Friday, November 29, 2013

What If JFK Lived? 2nd & 3rd Conditionals

As many English Users may have heard, the month of November marks the 50th Anniversary of the tragic assassination of John F. Kennedy, the 35th President of the United States. Kennedy was the youngest man elected to that office and also the youngest to die in it. In fact, many historical experts believe that November 22, 1963 was a day that changed the course of the 20th century, much like 9/11 was a day that changed the course of the 21st century.

JFK, as he was known, who was of Irish Catholic descent and a hero in the U.S. Navy during World War II. Although he was one of the most charismatic and popular presidents of the United States, he actually presided over the White House during the turbulent early 1960s.

Kennedy was considered one the leaders of the social challenges in the struggle known as the Civil Rights Movement. He was also a president who had to confront and make tough decisions during the height of the Cold War between the United States and the Soviet Union. He created the most important Space Program in US History. And many believe it was Kennedy who averted World War III during the Cuban Missile Crisis in October of 1962.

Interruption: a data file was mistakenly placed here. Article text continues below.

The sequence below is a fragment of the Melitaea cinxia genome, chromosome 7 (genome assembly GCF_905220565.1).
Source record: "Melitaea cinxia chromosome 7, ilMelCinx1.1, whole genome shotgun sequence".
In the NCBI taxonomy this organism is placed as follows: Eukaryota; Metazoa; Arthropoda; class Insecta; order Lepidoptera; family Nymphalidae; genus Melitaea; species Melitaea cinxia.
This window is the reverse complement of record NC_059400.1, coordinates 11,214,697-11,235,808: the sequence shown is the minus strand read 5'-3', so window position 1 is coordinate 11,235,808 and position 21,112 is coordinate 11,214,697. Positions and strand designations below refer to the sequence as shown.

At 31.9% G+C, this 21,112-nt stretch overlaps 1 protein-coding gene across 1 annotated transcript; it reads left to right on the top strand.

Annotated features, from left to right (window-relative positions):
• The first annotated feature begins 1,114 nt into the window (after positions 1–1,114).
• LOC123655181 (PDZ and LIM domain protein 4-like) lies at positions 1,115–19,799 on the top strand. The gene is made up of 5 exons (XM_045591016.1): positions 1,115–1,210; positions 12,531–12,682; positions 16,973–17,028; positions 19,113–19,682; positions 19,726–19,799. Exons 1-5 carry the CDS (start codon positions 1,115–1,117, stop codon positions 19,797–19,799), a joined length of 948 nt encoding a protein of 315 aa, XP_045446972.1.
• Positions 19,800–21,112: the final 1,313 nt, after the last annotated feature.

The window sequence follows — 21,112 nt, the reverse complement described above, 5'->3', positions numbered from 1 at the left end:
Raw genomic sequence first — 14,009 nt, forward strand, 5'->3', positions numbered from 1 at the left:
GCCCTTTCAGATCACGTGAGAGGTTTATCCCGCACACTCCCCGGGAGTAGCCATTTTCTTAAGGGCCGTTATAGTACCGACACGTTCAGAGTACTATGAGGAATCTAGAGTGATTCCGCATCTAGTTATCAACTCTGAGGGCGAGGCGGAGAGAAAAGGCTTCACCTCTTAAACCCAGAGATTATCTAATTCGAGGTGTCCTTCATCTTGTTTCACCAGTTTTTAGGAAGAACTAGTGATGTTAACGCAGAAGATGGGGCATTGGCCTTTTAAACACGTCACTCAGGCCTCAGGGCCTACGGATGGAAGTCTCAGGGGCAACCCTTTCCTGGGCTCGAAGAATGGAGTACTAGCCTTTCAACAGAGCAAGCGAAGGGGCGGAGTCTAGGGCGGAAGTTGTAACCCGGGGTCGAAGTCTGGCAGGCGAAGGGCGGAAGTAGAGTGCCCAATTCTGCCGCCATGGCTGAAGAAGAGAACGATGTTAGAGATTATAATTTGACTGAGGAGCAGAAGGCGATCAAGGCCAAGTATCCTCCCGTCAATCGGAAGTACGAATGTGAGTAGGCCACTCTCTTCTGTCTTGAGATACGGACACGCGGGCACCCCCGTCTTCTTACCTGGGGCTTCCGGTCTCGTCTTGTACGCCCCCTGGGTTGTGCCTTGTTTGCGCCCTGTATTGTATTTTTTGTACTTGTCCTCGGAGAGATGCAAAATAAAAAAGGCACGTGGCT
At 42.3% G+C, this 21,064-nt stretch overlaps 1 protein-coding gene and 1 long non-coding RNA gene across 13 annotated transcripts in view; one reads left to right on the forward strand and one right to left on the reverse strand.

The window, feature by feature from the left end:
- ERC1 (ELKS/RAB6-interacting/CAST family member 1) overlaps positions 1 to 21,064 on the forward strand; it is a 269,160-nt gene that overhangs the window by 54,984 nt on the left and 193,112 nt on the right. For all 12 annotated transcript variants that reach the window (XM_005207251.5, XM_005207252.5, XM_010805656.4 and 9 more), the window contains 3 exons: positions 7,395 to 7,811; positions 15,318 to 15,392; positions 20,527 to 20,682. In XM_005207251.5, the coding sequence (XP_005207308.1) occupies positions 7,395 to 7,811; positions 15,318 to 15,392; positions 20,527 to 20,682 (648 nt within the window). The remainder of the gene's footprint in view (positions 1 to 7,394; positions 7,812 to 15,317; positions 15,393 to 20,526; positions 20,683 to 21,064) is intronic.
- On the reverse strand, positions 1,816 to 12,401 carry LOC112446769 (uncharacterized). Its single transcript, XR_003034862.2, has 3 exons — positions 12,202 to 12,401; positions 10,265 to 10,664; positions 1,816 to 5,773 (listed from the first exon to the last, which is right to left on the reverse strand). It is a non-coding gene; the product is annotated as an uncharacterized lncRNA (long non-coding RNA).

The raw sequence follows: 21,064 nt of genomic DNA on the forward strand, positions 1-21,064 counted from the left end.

Nevertheless, his short and intense presidency ended in Dallas in November of 1963, victim of a plot that some believe remains unsolved to this day.

So as we review history as English Users, we can practice the Conditionals and ask: What if Kennedy survived Dallas? Now, in case you don't recall, we use the second conditional to speak of things which are either improbable or imaginary with a result in the present. The construction is as follows:

past simpleWOULD + base verb
IfJFK survived Dallashe would be less popular than today.

Curiously, addressing that same question is a recent book titled If Kennedy Lived written by author Jeff Greenfield. So as this is a work of speculative history, the situation also lends itself to further speculation and for that we need the third conditional, which allows us to wonder alternative possibilities, with a different result, but this time in the past.

Past PerfectWOULD HAVE + Past Participle
IfJFK had survived DallasAmericans would have reelected him the following year.

What would have happened if JFK had survived? Want to practice conditionals? Try to see if you could you write three more examples in second conditional and three more in third conditional speculating a different outcome for JFK and maybe, the world.

Some good clues or ideas might be provided by knowing what he did during his time in office. The following documentary deals with that. If you have some time, English Users, you might want to check it out:

No comments:

Post a Comment